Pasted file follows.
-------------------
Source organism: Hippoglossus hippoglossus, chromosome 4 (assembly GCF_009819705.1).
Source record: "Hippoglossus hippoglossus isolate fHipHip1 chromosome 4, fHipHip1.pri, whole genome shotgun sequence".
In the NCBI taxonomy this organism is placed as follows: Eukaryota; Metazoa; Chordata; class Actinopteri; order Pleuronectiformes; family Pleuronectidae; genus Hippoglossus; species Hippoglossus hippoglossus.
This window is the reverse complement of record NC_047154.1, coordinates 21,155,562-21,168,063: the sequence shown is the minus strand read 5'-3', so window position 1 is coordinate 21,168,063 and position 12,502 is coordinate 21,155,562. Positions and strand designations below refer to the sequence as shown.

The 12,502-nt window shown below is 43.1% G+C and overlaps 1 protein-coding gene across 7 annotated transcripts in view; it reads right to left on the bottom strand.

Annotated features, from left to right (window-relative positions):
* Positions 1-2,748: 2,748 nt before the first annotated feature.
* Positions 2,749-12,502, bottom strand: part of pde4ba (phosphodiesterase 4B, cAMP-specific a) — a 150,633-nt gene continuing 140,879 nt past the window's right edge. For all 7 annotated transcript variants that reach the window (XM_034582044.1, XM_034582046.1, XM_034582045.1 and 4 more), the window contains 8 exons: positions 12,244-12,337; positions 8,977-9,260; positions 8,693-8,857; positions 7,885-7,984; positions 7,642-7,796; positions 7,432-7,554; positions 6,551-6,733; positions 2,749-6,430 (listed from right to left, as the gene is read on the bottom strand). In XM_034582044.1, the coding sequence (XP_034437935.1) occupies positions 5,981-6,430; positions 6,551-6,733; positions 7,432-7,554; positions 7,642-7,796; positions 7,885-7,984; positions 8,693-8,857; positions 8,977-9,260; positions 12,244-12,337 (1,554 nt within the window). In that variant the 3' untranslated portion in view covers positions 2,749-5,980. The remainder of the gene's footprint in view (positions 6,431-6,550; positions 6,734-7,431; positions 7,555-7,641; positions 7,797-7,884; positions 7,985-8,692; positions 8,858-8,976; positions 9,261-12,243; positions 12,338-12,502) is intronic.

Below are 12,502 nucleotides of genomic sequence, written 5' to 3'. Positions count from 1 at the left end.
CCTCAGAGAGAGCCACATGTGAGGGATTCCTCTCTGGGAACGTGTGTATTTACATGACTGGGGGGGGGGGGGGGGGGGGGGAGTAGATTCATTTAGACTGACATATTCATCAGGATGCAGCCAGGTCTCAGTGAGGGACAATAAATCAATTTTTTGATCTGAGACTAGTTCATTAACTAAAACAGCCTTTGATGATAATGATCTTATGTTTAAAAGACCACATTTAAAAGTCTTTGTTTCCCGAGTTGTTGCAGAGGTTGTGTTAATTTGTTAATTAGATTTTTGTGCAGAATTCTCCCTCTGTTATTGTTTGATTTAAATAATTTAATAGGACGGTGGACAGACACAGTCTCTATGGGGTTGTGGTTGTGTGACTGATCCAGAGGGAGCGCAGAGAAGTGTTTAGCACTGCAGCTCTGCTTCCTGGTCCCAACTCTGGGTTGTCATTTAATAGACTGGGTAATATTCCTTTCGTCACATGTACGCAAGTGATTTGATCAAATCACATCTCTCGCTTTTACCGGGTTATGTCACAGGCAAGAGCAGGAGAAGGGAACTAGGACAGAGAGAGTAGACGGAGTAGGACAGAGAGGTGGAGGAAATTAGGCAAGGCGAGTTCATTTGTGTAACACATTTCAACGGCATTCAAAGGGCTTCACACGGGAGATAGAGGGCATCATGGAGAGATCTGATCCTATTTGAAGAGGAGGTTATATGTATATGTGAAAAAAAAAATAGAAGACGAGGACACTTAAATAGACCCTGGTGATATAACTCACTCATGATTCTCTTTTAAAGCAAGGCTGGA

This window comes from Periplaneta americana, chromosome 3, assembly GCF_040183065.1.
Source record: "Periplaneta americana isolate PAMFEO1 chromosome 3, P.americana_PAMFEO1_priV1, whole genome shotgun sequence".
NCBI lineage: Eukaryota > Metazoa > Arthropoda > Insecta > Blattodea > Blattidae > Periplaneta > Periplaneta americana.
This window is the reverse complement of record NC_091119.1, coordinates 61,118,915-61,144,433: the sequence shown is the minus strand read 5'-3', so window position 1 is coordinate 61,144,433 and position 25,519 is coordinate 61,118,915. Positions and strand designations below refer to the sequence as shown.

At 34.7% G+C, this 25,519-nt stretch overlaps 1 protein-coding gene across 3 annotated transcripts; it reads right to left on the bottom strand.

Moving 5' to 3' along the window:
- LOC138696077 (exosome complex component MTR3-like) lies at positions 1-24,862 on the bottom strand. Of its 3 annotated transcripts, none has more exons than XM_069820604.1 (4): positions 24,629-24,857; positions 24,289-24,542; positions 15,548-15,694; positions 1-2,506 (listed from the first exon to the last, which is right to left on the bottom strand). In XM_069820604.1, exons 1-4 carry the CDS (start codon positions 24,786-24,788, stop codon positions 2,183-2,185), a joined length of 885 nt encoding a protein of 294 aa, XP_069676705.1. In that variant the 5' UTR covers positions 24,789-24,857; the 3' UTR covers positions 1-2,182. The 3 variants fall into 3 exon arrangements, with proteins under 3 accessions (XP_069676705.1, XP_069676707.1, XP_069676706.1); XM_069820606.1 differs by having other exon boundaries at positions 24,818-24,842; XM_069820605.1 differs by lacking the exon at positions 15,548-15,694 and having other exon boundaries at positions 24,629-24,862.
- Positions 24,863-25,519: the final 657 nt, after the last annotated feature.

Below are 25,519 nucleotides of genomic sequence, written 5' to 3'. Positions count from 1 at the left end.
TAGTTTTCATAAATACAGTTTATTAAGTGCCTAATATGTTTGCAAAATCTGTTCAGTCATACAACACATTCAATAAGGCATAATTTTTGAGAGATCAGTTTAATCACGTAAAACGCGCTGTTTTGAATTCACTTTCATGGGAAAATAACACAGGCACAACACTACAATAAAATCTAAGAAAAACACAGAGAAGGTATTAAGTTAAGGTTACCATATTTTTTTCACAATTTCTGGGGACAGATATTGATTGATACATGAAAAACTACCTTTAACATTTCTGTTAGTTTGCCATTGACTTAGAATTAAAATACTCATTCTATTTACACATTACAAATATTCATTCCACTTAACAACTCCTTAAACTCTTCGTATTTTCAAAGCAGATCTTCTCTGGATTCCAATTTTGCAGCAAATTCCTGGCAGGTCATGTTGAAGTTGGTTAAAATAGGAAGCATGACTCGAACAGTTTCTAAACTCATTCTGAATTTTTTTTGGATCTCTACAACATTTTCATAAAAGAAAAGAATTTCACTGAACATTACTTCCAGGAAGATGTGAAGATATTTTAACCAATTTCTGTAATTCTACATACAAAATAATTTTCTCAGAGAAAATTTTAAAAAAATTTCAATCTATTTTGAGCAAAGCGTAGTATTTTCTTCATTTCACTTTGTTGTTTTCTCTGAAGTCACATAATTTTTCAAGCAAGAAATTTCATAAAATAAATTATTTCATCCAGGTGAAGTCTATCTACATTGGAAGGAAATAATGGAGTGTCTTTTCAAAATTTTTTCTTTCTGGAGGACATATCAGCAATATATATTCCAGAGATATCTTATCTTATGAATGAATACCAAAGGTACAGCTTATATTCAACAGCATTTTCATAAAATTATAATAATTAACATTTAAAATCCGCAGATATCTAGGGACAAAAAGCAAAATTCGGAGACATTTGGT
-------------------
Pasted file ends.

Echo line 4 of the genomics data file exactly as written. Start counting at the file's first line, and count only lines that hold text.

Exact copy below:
This window is the reverse complement of record NC_047154.1, coordinates 21,155,562-21,168,063: the sequence shown is the minus strand read 5'-3', so window position 1 is coordinate 21,168,063 and position 12,502 is coordinate 21,155,562. Positions and strand designations below refer to the sequence as shown.